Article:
As communists in Yugoslavia, not Croatian independence fighters, won the Second World War their control over Matija Gubec legacy was tightened and they pursued further changes in the interpretation of symbolism Matija Gubec represented. Their interpretation of Gubec as a social revolutionary (not freedom fighter) became the only version, and the history of the Communist Party of Croatia as part of Yugoslavia was written with the 1573 rebellion as the beginnings of a revolutionary movement leading to the Partisan triumph in 1945. Gubec became a chapter in the Partisan myth, and in 1973, the 400th anniversary of the peasant rebellion became an occasion not only to celebrate Gubec, but to reinforce the legitimacy of communist regime as (falsely) a people’s regime that liberated.

Looking back to 1990’s when Croatia fought to become independent from communist Yugoslavia, it is almost impossible to know the exact number of communists and former communists who favoured or opposed independence. Judging by what has developed politically and leadership-wise since year 2000 in Croatia it is, however, possible to know that many of those communists who did not oppose Croatia’s independence in 1990’s did so by hiding their greed for power and communist indoctrination at the time. Post 1991 independence referendum where almost 94% of Croatian voters voted favourably for secession from communist Yugoslavia it is widely believed that one third of Croatia’s communists favoured an independent Croatia, one third opposed it, and one third were undecided but went along with it. This stems from an estimate made by general elections results and various public statements, omissions to prosecute communist crimes and ongoing display of communist symbolism for which there is no legislative ban as there is for the WWII independence fighting Ustashe regime.

With the end of communism and the collapse of Yugoslavia, Gubec lost the political symbolism that had once inspired so-called revolutionaries to fight under his banner even outside Croatia. Under Croatia’s first democratically elected president, Franjo Tudjman, who was also from the Zagorje region, the cult of Gubec faded away. Gubec had essentially become a communist symbol and thus could not immediately be incorporated into the body of new (or renewed) political symbols that were required by an anti-communist and newly independent Croatia. In January 2004, the Zagorje district where the 1573 battle took place could not even raise enough money to fund anniversary activities to commemorate the event, which included a 3.5 kilometre walk from Gubec’s Linden Tree (where the peasant leaders allegedly met) to the site of the museum and a re-enactment of the trials of Franjo Tahy and Matija Gubec. Since then though the celebration of the anniversary of the uprising is done locally in Donja Stubica via a re-enactment of the unique and important battle and this year such celebration marked its 15th year.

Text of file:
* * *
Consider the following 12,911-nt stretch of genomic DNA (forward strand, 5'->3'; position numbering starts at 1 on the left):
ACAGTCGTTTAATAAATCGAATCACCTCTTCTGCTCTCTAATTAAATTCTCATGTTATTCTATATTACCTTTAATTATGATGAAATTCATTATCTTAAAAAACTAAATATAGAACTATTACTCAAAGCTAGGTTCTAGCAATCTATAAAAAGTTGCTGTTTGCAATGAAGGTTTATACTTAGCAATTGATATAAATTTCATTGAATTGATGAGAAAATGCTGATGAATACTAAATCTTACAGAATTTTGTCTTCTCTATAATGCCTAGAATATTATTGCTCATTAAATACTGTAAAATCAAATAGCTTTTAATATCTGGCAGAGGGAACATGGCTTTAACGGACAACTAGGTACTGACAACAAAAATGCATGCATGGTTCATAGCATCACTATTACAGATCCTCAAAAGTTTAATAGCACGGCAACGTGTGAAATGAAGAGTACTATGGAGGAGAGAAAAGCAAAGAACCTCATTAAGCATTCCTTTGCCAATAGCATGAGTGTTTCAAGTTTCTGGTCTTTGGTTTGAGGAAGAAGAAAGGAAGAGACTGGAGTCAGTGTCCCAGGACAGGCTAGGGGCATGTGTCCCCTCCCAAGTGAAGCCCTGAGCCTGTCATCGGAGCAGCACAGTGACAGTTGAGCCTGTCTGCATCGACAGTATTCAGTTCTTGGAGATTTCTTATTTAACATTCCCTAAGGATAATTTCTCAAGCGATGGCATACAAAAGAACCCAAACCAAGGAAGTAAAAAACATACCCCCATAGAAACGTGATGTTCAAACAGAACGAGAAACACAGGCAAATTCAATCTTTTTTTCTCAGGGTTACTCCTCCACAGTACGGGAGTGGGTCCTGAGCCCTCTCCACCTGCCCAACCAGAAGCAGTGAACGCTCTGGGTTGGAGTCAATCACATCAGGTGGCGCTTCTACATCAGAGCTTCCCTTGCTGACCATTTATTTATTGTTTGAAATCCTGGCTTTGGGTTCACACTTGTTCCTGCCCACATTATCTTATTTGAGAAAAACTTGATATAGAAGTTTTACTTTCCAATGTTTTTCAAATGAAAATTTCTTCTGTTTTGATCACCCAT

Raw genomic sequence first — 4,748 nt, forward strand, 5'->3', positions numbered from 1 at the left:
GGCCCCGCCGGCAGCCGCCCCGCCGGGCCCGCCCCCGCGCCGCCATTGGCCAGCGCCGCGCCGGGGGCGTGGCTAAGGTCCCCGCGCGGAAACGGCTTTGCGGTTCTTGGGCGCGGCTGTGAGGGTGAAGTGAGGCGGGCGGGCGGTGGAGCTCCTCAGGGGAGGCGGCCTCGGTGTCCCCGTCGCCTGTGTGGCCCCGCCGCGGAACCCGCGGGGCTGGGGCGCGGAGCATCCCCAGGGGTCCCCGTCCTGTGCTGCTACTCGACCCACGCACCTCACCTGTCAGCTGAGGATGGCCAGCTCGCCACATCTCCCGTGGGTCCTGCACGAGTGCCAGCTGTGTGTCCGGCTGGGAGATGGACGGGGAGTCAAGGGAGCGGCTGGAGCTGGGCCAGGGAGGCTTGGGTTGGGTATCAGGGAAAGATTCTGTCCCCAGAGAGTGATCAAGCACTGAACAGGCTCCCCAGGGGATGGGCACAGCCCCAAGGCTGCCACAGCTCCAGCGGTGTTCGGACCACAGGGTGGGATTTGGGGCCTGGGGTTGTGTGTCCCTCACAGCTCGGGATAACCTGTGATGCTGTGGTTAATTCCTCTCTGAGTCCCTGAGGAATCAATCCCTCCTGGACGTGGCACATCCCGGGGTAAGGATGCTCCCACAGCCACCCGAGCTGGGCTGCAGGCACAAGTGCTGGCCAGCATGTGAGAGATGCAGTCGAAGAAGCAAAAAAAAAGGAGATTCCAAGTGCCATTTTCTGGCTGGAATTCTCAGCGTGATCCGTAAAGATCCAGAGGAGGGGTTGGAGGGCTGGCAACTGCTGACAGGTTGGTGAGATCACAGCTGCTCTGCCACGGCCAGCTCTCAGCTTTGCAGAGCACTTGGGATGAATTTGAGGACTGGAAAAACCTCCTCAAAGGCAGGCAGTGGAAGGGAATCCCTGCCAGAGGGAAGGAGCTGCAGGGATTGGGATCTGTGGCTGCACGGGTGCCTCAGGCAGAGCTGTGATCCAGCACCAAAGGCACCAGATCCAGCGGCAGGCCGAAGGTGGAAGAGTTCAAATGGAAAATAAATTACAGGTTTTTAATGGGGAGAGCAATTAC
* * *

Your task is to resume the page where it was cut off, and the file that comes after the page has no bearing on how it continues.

Re-enactment of the 1573 Battle of Stubica, Peasant Revolt, Croatia (Photo: Screenshot)

One may say indeed, if it weren’t for the former communists or their indoctrinated descendants in government and in the presidential office since year 2000 Matija Gubec would have long ago been rehabilitated to his rightful place in history – as a hero of freedom fights of and for Croatian people.

Thankfully, the memory of Matija Gubec has not died out, even if the localised celebrations by way of re-enactments of the Battle of Stubica and cruel death keep the remembrance away from the national level.  Since the main goal of this 16th century uprising was equality among human beings through the abolition of feudalism and an end to institutionalised corruption, including unreasonable taxation and abuse of women it has quite significant similarity with the Croatian fight for Independence during World War Two as well as the Croatian 1990’s Homeland War battles that ensued after most of the Croatian people were no longer willing to suffer oppression by Serb-led communists in power. It’s not an easy feat to return to its rightful glory that which has been desecrated by communists, such as the symbol of Gubec. Widespread corruption (and unwillingness to confront and disable it) and communist mindset are evidently too strong at the leadership of Croatia for things to change to better even within the next decade. But if eligible voters get smart enough, they could draw the start line for real change even as early as next year. Ina Vukic